Charles A. Powel’s research and management skills helped forward the electrical utility engineering field. Born in Rouen, France, on 30 July 1884, he was educated in Switzerland, where he earned his degree in electrical engineering from the Technical Institute of Bern in 1905. That same year he began his career in electrical engineering in the application engineering department of Brown-Boveri & Co. in Baden, Switzerland. In 1911 he was sent to Japan as resident engineer for the company. Following the outbreak of World War I, Powel traveled to England where he worked with the British Army Ordnance Department. A year later he became a member of the British War Mission to the U.S. In 1919, Powel joined Westinghouse in East Pittsburgh as an engineer in the central station section of the general engineering department. In 1935, he was appointed manager of central station engineering and in 1938, he was made manager of the industry-engineering department. In 1940, he was placed in charge of all the Westinghouse Headquarters engineering departments. In 1945, on leave of absence from Westinghouse, Powel became chief of the machinery and optics branch of the U.S. military in Berlin. Upon his return to Westinghouse he was named assistant to the vice president of engineering. In 1948, he was sent as part of the Stillman Industrial Survey Mission to China in the role of power consultant. When he retired from Westinghouse he became a lecturer on the staff of the electrical engineering department of MIT.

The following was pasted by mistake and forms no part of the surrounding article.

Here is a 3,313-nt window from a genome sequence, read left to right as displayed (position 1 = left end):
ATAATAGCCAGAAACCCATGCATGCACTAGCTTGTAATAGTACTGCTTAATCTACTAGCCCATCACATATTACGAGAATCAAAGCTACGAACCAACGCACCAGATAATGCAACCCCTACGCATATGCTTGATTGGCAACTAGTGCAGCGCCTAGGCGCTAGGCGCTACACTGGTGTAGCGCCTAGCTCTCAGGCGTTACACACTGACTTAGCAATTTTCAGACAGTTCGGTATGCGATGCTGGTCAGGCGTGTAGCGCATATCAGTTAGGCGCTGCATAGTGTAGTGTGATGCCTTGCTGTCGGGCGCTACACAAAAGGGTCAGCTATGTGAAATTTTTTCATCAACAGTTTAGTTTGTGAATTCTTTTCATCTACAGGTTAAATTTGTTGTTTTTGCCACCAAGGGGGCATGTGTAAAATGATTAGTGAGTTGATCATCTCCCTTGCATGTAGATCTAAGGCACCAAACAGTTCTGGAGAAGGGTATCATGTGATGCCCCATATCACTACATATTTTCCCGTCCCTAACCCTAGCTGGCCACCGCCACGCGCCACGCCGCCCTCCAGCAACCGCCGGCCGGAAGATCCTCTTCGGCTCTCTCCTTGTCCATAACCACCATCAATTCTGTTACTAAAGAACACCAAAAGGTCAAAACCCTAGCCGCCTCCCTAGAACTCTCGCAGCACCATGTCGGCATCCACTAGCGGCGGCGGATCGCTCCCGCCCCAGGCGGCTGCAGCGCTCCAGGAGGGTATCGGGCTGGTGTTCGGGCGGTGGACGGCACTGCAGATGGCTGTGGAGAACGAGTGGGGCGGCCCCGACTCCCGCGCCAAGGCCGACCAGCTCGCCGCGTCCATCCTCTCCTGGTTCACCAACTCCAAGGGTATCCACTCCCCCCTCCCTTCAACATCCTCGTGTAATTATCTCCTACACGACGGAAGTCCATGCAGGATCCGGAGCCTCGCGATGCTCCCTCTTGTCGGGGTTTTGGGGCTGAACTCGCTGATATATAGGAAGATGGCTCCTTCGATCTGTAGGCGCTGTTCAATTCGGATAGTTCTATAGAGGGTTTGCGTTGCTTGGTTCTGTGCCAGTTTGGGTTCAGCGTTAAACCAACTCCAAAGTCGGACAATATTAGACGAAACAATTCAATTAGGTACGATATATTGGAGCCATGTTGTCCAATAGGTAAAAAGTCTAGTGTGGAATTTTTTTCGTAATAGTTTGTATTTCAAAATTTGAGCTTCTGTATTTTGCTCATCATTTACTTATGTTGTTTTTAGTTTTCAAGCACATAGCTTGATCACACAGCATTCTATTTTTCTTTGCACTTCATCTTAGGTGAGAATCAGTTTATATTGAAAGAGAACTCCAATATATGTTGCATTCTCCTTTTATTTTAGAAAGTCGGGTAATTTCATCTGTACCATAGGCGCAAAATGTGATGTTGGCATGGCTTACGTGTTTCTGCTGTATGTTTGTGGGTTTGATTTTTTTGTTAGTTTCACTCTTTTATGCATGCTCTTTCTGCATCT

Powel was also active in the American Institute of Electrical Engineers (AIEE). He served on numerous AIEE committees, including the Lamme Medal, 1939-1942; Standards, 1939-1944; Education, 1942-1944; and Edison Medal, 1943-1948. He was also a member of the AIEE board of directors from 1936 until 1940. He became an AIEE Fellow in 1941 and was the organization’s President from 1944-45. Powel authored The Principles of Electrical Utility Engineering in 1955, as well as numerous articles. His interest in fostering the careers of younger engineers was evident in the subject matter of some of his writings, as, for example, Mathematical Training for Young Engineers, The Engineer and His Future, and The Romance of Engineering. Eta Kappa Nu named him an Eminent Member in 1953. Powel died in 1972. He was married to Blanche Brownrigg.